Thursday, April 23, 2009

Life Lessons (Aging)

Life Lessons (Aging)
Listen to your father who begot you,
And do not despise your mother when she is old. (Prov 23:22)
What constitutes a ‘life lesson?’ Is it a teaching about life in general, or is it something that is more personal in nature? In Life Lessons, Elisabeth Kubler-Ross and David Kessler reveal to us the mysteries of life & living by talking ironically about death & dying. They observed succinctly: “The dying learn a great deal at the end of life.” I remember watching the movies like “Tuesday with Morrie” and “Wit” which essentially touches on situations where the patient is essentially dying with each passing day. From Morrie, we discover that aging and learning are both closely intertwined.
"As you grow old, you learn more. If you stayed at twenty-two, you'd always be as ignorant as you were at twenty-two. Aging is not just decay, you know. It's growth. It's more than the negative that you're going to die, its also the positive that you understand you're going to die, and that you live a better life because of it." (Mitch Albom, Tuesday with Morrie, Broadway, 2002, p118)
In Wit, we shudder to see a cancer patient, in trying to get a chance at life, ends up living (or dying!) miserably in a chilling world of technology and cold-hearted medical researchers. It takes an old woman to provide the comfort and discernment to recognize the true need of the patient: Companionship and Comfort. This is in stark contrast to the young, highly qualified doctors who are only too concerned about their newer state of the art medical technology, tests and results. The lessons of life comes not with youth, but with age.

Looking at society’s obsession with youthfulness, where the old is given up in favour of the young, ‘Aging’ is taboo. Even older people reminisces nostalgically on their ‘good old days’ while lamenting their aging conditions. The pattern of downplaying the aged in society also extends to the working world. In a fast-paced society, economic realities often force companies to compete aggressively, hiring only the fast who outruns the rest, the quick who outthinks the slow; and the younger, cheaper, adaptable worker who gets the job done faster and better than the older, the more expensive and the more change-resistant but loyal employee. Long live the vigor of youth!

However, biblical wisdom usually do not come packaged neatly in a young immature person, who tends to be brash with their behaviour and rash in their attitudes. Proverbs teach us to learn to listen to our father and our mother, and not to despise them. Why isn’t it the reverse? After-all, in our technological era, many older people are taking computer lessons from younger folks. The latest technology, while easily embraced by the younger people, can be a real struggle with elderly people. Some of the modern Blackberry devices can be stressful for older people to use. Internet tools on Facebook, MySpace, and Twitter applications can become very intimidating, overwhelming older adults with the scintillating amount of information flung mercilessly at them. In a world where the young catches the electronic medium faster than the old, does that mean that Proverbs’ teaching on wisdom no longer applies?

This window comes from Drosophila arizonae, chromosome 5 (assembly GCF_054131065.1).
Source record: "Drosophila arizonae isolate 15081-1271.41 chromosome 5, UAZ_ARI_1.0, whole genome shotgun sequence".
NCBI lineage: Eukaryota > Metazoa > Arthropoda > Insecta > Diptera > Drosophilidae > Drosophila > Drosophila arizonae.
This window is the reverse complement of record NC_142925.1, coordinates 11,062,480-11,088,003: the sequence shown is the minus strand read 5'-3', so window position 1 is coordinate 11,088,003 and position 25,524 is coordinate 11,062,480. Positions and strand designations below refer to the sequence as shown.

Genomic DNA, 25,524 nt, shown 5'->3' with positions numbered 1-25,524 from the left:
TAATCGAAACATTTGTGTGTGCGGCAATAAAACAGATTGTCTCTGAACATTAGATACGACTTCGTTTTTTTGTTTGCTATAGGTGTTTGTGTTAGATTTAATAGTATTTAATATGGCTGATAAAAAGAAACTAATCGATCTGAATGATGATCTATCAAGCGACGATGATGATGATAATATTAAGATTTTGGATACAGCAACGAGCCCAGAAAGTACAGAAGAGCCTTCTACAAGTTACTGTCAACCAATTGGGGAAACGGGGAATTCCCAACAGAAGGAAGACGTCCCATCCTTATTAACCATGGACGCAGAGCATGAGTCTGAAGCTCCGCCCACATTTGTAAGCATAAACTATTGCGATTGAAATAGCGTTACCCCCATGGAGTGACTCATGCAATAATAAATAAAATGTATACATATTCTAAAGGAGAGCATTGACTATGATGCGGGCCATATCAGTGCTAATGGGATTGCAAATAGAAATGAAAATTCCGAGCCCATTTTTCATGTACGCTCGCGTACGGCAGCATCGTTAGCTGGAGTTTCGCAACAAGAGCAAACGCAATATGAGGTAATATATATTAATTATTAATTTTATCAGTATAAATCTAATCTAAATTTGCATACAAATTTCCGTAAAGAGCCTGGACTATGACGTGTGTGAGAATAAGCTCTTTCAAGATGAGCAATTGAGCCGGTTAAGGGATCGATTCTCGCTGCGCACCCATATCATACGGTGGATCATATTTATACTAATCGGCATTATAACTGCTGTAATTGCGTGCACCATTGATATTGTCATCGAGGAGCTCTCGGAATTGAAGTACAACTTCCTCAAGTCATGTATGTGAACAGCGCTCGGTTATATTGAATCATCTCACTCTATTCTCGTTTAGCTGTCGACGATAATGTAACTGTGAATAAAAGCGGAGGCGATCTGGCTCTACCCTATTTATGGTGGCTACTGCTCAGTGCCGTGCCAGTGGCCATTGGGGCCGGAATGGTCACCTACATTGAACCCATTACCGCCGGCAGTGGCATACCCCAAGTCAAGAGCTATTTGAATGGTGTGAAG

Not really. Wisdom is not in terms of production or efficiency. It is not even defined in terms of technological prowess or economic riches. Wisdom does not mean accumulating knowledge and various techniques. It is essentially the fear of the Lord. The fear of the Lord is the first step to entering the door of wisdom. Such a teaching cannot be learned by a simple download from Wikipedia or a technological source. Neither can wisdom be learned by simply reading a book or attending a lecture. With and increasingly technological society on one hand, and the rising complexity of family problems on the other hand, has our culture unwittingly assumed that technology can be used to solve everything? Can technology be the solution to every human problem?

Let me raise the alarm bells that if we are careless, technology can become our modern tower of Babel. The young, while astute in technology needs to be guided by the wisdom and experience that can only be learned from the school of life. Such life lessons cannot be emailed, twittered, ebooked or processed technologically. It has to be taught by people who have been schooled through the hard knocks of life. Never underestimate the depth and profound lessons our parents and elders can offer us. There must be a reason why Scriptures insist that children obey their parents. There is no time limit to it.

Perhaps, we need to honour not only our parents, respect the elderly but also to appreciate the aging process. The way to comprehend all these is not to live a 24x7, in a non-stop arena of activities and busyness. We need to instill pockets of rest and leisurely rhythms of life to try to make sense of what it takes to call our work ‘good.’ During the first week of creation, God took a step back to see all he has done. Remember his response? At the end of each day, God was pleased with his creation and declared it good. Perhaps, when we feel busy and meaningless, by taking a step back to ponder and contemplate, we might see the bigger picture of life. If not, consult an elderly and learn from the wisdom of the aged.

THOUGHT: Do not despise aging. Delight in the lessons that can only be learned through the aging process which ALL of us will have to go through. One way to appreciate these life lessons is to instill a rhythm of rest especially in times of stress or emotional restlessness.


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